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Steampunk and Sociopaths, Sherlock Holmes: The Stuff of Nightmares

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Sherlock Holmes: The Stuff of Nightmares, the new novel from New York Times best-selling author James Lovegrove, begins with a bang. Dr. John Watson prepares to board a train at Waterloo Station in London when a bomb explodes, killing and injuring many.  After assisting the injured, Watson returns to Holmes to discuss the case. Holmes seems uninterested in the case; he is caught up in the rumors of an armored vigilante. The elusive Baron Cauchemar roams the shady streets of lower class London, stopping crimes and punishing those responsible. Though he has killed no one, the criminals of London are terrified. Watson is send on a mission to find the elusive Baron. During their investigation they come face to face with the Vitcomte de Villegrand; a rake who has tastes leaning towards the prepubescent. After goading him into a fight, Sherlock realizes that de Villegrand is not disciplined enough to be Baron Cauchemar. The bombings continue with a blast near the palace. After nearly being killed in the collapse of an old church, Sherlock and Watson come face to face with the Baron who gives them only basic information regarding himself and what he plans to do. Baron Cauchemar doses them with a chemical to make them forget and then leaves them in a safe place. Watson and Sherlock quickly discover that de Villegrand, Cauchemar and the bombings are connected, and must rush to save the life of the Queen before she is the victim of a bomb attack.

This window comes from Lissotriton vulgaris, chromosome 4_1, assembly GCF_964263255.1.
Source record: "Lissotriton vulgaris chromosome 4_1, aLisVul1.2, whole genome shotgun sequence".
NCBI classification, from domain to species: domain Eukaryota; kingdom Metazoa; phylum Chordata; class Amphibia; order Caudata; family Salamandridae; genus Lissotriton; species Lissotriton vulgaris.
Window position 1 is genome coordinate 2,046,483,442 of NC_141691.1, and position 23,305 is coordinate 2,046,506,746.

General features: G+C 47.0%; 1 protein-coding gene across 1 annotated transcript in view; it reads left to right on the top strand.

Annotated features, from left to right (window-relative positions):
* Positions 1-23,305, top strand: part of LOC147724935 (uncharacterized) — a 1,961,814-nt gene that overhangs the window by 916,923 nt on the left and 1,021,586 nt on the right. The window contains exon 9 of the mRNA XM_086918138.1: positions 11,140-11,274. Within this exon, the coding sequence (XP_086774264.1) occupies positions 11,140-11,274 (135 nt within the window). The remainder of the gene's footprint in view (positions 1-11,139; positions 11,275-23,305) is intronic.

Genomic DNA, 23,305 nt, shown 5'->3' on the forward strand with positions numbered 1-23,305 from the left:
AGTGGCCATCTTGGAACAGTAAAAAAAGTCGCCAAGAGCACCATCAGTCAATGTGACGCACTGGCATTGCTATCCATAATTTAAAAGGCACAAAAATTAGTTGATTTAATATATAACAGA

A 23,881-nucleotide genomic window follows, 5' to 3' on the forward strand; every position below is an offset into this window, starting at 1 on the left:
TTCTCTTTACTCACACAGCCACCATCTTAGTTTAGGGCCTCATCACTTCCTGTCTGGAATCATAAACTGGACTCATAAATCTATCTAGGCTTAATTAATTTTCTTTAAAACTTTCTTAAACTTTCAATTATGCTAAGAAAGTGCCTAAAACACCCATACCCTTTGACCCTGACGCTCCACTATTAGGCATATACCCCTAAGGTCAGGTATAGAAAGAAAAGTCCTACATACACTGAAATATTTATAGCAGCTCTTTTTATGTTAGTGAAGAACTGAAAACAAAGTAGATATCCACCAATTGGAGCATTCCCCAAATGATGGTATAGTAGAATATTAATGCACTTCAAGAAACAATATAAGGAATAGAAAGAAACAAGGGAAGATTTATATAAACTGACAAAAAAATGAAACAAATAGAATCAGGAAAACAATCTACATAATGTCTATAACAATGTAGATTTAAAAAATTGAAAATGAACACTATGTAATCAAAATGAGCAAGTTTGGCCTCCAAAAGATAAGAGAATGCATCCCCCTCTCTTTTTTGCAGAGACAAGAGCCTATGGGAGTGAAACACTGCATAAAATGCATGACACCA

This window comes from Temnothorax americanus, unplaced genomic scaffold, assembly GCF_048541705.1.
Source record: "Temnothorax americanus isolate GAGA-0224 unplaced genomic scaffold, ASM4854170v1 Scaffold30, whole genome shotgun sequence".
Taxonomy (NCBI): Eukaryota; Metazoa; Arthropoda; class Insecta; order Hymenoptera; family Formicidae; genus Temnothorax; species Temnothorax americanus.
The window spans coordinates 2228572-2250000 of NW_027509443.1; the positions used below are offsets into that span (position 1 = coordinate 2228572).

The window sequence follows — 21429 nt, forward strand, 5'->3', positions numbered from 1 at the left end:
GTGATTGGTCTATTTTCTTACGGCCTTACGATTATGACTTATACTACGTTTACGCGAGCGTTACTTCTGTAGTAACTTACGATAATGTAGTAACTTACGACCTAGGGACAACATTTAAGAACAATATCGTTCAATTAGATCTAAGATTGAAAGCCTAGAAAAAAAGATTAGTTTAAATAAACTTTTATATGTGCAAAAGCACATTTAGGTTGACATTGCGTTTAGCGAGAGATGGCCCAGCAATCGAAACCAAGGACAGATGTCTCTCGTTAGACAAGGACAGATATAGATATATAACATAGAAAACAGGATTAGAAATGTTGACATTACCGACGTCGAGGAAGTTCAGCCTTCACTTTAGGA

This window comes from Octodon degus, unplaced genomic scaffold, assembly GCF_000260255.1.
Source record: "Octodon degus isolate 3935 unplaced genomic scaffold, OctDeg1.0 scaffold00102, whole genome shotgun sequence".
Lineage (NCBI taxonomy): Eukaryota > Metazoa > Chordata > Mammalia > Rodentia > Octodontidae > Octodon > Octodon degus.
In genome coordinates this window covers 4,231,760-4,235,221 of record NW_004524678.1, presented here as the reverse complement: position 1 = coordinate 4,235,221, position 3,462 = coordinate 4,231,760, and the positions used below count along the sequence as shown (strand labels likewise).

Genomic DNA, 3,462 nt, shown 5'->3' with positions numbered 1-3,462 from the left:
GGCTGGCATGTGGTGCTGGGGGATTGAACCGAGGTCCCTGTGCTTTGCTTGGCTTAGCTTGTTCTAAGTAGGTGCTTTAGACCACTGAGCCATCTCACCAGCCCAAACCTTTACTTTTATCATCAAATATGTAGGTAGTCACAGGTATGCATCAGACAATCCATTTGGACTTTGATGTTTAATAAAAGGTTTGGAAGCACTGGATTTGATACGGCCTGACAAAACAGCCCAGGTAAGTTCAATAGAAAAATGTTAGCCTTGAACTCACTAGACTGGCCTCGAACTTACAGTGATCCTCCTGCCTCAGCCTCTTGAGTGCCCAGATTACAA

Lovegrove chooses to use quite a bit of steam power in this novel. For the lover of both steampunk and Sherlock Holmes, this blend of a book is a dream come true. From guns that shoot a liquid to stop criminals in their tracks, to air ships and giant steam powered monsters, Lovegrove creates a believable world of steam and mystery. The bits of technology blend well with the industrial revolution backdrop. Baron Cauchemar’s name literally translates to nightmare. His storyline is convoluted and his characters realistic, but always involving a splash of steam-powered technology or apparatus.

One issue that I have with the story is the use of rape as a plot device. While Lovegrove uses the rape of Baron Cauchemar’s former love, Delphine, to show the reasoning behind his hatred for the Vitcomte de Villegrand, it feels painfully unnecessary and uncomfortable. Delphine is raped so badly that she dies; this was more than excessive and as a reader I found myself almost discarding the book at this point.

Sherlock Holmes: The Stuff of Nightmares is an entertaining adaptation of the Sir Arthur Conan Doyle series, using famous characters and important points. The book stays mostly in cannon and even features a cameo from Sherlock’s most dangerous enemy; Professor Moriarty. I recommend the book as a good end of summer read, but be warned that it is not something a reader would likely enjoy on a train ride through London.

Sherlock Holmes: The Stuff of Nightmares is available from Amazon and book stores now.

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